Objective: To estimate the association between regular consumption of sweetened soft drinks, natural fruit juice, and coconut water with metabolic syndrome (MetS).
Methods: This was a cross-sectional study including men and women aged 35-74 years from the Brazilian Longitudinal Study of Adult Health (ELSA-Brasil) Study, excluding patients with type 2 diabetes. The main explanatory variables were beverage consumption and the outcome variable was metabolic syndrome (Adult Treatment Panel III).
Results: After adjustments, a daily intake of 250 ml of soft drink increased the chance of metabolic syndrome (odds ratio [OR] = 1.95; 95% confidence interval [CI], 1.60-2.38). There was no association between coconut water and MetS. Moderate consumption of fruit juices has low odds of MetS compared to no consumption.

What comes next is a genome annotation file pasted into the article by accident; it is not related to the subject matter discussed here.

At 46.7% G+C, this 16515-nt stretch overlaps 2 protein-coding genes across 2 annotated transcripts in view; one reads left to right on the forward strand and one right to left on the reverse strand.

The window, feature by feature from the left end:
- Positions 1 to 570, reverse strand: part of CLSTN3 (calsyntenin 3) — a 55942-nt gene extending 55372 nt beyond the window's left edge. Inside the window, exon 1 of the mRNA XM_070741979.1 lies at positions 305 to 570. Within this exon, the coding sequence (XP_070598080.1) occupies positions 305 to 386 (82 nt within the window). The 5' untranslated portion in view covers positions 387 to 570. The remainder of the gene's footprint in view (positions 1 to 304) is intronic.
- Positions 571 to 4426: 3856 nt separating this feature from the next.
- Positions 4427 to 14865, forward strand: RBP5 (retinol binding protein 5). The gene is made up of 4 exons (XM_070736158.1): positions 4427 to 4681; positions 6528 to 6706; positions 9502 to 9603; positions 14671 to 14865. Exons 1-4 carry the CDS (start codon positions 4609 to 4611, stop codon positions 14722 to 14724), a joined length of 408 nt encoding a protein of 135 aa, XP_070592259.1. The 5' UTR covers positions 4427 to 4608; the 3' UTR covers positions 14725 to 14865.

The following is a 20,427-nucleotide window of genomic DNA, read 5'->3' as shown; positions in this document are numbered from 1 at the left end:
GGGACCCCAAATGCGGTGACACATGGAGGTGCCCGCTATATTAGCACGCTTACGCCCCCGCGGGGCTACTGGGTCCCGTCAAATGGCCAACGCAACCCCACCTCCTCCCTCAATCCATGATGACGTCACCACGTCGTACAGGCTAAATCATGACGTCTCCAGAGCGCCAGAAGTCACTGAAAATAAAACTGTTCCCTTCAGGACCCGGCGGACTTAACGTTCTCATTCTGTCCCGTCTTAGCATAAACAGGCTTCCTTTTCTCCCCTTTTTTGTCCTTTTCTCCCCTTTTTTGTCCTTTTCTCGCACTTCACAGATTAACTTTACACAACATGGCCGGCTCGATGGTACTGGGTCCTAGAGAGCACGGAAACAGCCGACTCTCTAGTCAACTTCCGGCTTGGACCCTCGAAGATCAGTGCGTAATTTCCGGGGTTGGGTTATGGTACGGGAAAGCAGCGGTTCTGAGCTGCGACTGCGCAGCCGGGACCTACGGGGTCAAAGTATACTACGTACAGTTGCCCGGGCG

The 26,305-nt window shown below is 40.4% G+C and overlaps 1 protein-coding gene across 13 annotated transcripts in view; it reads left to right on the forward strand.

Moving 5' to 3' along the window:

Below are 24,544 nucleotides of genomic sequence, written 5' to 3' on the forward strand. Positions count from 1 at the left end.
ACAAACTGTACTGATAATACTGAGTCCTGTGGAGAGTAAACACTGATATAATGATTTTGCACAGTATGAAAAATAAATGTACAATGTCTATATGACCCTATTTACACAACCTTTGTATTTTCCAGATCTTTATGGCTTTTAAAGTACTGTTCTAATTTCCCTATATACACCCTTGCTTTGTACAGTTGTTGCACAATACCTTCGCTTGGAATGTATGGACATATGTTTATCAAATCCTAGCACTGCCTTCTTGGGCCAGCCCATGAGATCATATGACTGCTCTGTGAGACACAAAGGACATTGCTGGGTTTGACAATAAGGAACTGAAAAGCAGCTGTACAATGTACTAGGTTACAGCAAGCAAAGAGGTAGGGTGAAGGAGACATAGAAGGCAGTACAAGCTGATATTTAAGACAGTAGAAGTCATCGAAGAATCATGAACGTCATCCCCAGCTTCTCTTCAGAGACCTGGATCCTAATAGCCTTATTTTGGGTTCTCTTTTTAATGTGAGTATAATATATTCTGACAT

Conclusion: Our results add evidence to potential negative effects of sweetened soft drinks on cluster metabolic abnormalities in middle-income countries.
Keywords: metabolic syndrome; obesity; sugar-sweetened soft drinks intake.